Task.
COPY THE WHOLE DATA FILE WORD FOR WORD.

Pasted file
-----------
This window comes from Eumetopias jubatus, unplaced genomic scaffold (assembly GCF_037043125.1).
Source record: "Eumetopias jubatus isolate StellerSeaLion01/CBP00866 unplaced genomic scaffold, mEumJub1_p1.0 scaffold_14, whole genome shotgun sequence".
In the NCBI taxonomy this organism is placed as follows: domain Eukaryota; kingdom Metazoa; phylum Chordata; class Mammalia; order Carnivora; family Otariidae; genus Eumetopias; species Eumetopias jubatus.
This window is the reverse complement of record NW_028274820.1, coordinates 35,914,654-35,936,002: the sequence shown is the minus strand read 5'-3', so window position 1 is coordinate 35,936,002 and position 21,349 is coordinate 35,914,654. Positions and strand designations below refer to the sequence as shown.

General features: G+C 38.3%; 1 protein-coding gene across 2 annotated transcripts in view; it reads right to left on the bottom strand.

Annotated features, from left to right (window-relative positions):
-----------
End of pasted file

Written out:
This window comes from Eumetopias jubatus, unplaced genomic scaffold (assembly GCF_037043125.1).
Source record: "Eumetopias jubatus isolate StellerSeaLion01/CBP00866 unplaced genomic scaffold, mEumJub1_p1.0 scaffold_14, whole genome shotgun sequence".
In the NCBI taxonomy this organism is placed as follows: domain Eukaryota; kingdom Metazoa; phylum Chordata; class Mammalia; order Carnivora; family Otariidae; genus Eumetopias; species Eumetopias jubatus.
This window is the reverse complement of record NW_028274820.1, coordinates 35,914,654-35,936,002: the sequence shown is the minus strand read 5'-3', so window position 1 is coordinate 35,936,002 and position 21,349 is coordinate 35,914,654. Positions and strand designations below refer to the sequence as shown.

General features: G+C 38.3%; 1 protein-coding gene across 2 annotated transcripts in view; it reads right to left on the bottom strand.

Annotated features, from left to right (window-relative positions):